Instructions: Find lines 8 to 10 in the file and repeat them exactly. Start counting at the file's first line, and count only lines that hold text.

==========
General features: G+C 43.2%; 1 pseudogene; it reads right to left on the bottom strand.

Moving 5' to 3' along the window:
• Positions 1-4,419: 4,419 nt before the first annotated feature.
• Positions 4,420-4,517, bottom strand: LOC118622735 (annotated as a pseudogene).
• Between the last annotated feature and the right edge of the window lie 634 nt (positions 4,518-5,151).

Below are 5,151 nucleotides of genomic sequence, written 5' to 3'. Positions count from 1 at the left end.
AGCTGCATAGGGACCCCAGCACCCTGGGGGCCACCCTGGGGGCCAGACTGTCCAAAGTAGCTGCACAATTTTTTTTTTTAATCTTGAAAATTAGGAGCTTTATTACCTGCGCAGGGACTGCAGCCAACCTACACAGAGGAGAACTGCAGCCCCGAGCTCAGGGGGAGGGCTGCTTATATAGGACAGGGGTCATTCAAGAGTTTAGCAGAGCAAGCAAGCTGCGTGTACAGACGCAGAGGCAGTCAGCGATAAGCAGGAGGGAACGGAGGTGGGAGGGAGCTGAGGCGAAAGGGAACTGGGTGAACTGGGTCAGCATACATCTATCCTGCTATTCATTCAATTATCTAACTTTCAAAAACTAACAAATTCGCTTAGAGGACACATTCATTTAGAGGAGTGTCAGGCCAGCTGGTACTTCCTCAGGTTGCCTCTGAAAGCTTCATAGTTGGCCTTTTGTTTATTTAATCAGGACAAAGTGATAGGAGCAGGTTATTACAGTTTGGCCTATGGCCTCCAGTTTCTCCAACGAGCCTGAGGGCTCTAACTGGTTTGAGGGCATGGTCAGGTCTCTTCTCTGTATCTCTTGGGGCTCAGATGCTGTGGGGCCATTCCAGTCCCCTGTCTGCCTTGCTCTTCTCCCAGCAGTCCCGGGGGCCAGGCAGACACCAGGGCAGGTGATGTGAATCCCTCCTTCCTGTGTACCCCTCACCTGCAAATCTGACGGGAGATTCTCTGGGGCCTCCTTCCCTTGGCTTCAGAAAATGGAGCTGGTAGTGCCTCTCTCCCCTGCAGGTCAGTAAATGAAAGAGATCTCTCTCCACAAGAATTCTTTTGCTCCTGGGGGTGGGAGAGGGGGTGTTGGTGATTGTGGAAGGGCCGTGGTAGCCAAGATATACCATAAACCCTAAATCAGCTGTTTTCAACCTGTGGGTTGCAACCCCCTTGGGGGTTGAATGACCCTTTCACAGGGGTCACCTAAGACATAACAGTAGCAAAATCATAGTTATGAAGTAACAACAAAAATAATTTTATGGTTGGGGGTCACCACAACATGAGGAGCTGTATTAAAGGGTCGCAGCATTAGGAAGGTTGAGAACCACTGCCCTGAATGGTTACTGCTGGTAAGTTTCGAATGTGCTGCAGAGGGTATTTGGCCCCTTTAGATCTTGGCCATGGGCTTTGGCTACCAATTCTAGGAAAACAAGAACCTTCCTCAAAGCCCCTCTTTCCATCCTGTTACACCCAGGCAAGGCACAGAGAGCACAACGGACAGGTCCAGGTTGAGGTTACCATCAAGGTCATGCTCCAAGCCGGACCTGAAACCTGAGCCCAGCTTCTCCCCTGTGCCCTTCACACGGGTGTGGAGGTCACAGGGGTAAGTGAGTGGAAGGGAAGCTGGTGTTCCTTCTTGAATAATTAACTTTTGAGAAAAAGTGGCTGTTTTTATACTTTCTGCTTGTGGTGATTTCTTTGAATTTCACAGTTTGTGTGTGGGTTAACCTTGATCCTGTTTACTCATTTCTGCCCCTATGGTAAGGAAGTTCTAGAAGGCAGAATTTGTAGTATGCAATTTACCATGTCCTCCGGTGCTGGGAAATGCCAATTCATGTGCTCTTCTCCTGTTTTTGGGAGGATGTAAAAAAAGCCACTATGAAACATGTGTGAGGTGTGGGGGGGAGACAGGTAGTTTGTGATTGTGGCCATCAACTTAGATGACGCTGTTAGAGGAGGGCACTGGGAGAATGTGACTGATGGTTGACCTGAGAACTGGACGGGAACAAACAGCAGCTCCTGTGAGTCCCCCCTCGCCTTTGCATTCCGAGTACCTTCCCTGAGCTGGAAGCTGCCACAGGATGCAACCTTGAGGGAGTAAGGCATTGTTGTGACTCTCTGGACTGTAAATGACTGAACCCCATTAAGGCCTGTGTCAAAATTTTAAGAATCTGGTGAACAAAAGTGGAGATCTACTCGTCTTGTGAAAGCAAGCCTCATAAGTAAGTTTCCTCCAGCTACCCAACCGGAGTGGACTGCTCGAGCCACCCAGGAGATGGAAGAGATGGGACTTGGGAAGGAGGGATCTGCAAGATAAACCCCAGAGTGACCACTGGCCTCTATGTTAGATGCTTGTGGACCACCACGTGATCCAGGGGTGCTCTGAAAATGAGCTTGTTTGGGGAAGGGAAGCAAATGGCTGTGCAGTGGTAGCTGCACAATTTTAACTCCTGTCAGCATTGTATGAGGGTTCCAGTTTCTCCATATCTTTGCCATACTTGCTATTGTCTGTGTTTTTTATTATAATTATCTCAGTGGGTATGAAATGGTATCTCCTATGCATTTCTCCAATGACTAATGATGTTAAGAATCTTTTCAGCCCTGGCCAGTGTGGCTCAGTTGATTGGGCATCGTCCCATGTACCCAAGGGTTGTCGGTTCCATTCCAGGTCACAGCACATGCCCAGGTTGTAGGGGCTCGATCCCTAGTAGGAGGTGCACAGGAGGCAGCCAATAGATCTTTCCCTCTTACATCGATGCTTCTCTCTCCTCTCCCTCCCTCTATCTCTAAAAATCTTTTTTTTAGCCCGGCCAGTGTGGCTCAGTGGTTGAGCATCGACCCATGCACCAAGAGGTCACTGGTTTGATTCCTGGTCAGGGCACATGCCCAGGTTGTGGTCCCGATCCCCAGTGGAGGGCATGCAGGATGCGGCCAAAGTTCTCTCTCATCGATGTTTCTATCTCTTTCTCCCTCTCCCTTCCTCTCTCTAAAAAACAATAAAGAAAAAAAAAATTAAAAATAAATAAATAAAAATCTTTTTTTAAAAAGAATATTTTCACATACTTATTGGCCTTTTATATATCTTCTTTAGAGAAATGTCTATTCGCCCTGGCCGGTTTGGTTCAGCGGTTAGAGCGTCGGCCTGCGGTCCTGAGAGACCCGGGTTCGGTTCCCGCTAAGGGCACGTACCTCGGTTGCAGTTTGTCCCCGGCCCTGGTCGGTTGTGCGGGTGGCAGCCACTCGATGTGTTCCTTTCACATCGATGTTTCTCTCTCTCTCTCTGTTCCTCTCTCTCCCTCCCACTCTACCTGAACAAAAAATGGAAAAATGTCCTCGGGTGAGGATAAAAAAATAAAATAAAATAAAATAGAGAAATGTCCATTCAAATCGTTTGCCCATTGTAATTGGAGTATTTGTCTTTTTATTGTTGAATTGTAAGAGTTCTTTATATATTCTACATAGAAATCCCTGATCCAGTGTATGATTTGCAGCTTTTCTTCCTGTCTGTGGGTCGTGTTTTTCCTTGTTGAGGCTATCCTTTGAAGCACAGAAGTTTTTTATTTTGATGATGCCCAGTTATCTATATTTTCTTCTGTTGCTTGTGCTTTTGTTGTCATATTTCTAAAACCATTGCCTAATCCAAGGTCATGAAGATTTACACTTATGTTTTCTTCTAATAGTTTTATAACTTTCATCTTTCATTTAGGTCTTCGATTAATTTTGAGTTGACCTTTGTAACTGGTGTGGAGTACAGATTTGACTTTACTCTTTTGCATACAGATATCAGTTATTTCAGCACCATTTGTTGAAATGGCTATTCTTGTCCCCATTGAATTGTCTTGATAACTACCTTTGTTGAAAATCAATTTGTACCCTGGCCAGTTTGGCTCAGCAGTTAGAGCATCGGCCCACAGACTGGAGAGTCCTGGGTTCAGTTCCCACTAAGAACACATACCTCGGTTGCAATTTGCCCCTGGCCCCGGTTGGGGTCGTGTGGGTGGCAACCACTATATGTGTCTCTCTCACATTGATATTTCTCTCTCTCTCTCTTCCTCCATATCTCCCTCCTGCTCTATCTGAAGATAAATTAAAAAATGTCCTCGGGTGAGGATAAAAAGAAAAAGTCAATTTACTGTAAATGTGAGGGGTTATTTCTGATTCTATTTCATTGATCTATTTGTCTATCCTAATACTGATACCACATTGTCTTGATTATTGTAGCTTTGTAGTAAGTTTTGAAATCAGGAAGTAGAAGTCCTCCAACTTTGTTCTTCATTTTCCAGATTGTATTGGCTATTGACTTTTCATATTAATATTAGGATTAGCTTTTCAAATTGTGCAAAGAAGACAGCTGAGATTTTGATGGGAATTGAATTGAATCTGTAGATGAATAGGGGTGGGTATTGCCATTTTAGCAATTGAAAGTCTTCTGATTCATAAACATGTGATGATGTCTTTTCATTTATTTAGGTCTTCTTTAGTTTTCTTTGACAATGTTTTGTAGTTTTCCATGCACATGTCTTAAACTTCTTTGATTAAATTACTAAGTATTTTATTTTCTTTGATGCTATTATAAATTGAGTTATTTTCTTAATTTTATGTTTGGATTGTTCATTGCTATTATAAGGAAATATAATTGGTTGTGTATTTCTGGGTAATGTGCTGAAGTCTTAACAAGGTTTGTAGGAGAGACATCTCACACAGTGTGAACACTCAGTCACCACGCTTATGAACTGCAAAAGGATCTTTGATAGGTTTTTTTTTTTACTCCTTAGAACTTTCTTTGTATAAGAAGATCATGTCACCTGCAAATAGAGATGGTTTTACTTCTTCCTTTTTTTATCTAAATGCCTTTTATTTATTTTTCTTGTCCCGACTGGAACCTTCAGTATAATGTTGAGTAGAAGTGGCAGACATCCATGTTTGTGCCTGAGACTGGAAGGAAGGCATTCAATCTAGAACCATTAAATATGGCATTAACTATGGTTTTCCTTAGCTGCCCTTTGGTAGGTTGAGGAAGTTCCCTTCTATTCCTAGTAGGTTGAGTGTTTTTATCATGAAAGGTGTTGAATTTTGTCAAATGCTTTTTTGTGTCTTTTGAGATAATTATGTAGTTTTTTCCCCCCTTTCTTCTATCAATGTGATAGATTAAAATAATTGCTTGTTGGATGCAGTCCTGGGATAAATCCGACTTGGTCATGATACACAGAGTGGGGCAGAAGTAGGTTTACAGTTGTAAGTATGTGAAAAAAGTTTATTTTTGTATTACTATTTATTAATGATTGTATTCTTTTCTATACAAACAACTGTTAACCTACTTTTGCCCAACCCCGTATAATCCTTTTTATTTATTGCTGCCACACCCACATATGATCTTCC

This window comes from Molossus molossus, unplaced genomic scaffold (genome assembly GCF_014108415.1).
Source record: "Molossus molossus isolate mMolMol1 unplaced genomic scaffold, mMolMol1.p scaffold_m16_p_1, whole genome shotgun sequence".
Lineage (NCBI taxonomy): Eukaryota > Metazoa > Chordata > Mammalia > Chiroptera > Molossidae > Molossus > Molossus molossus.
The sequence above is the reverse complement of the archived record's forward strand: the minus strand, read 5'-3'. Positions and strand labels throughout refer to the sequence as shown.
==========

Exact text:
This window comes from Molossus molossus, unplaced genomic scaffold (genome assembly GCF_014108415.1).
Source record: "Molossus molossus isolate mMolMol1 unplaced genomic scaffold, mMolMol1.p scaffold_m16_p_1, whole genome shotgun sequence".
Lineage (NCBI taxonomy): Eukaryota > Metazoa > Chordata > Mammalia > Chiroptera > Molossidae > Molossus > Molossus molossus.